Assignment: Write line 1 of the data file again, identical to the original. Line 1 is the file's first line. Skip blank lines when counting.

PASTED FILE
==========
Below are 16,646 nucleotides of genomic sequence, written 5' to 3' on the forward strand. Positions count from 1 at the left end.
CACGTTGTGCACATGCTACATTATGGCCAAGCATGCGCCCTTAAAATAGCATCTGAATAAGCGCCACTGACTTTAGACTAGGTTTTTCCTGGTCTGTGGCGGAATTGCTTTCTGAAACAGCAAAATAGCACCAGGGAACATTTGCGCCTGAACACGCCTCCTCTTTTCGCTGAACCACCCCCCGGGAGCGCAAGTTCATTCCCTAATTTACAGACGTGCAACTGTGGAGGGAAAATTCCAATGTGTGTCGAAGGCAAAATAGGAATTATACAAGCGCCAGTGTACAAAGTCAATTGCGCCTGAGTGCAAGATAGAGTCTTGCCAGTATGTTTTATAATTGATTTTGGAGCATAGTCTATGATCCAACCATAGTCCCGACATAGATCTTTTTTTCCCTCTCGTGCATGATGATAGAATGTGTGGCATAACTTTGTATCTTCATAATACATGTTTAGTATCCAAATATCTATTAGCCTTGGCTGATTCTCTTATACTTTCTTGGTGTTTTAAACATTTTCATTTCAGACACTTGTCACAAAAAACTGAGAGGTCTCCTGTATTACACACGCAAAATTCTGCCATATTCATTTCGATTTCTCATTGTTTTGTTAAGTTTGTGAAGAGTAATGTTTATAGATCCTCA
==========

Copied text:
Below are 16,646 nucleotides of genomic sequence, written 5' to 3' on the forward strand. Positions count from 1 at the left end.